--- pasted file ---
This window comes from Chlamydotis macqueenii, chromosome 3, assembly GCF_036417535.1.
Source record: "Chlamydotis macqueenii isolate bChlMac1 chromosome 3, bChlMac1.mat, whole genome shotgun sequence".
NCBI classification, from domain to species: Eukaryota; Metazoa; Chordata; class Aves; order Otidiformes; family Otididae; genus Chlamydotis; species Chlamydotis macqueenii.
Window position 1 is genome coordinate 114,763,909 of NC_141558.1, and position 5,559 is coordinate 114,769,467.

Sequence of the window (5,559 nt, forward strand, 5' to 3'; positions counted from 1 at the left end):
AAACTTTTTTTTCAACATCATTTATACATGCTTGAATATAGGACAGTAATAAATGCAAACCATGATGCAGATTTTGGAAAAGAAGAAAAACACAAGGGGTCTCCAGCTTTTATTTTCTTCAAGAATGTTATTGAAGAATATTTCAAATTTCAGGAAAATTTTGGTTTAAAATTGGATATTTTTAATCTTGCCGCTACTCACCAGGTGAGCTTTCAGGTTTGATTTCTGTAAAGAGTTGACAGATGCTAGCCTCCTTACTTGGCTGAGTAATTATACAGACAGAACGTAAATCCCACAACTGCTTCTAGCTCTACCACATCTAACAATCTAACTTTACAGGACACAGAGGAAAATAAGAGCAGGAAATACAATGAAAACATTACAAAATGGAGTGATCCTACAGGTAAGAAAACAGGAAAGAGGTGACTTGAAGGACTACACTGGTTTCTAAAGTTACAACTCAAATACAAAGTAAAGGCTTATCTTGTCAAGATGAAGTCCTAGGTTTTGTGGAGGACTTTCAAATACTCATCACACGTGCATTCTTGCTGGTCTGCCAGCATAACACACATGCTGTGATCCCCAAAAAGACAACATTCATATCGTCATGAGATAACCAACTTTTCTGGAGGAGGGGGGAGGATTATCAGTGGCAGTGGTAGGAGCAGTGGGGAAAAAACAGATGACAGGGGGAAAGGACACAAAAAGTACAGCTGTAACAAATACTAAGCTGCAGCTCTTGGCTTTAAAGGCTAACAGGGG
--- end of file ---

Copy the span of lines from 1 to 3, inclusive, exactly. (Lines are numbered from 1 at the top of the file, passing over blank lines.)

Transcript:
This window comes from Chlamydotis macqueenii, chromosome 3, assembly GCF_036417535.1.
Source record: "Chlamydotis macqueenii isolate bChlMac1 chromosome 3, bChlMac1.mat, whole genome shotgun sequence".
NCBI classification, from domain to species: Eukaryota; Metazoa; Chordata; class Aves; order Otidiformes; family Otididae; genus Chlamydotis; species Chlamydotis macqueenii.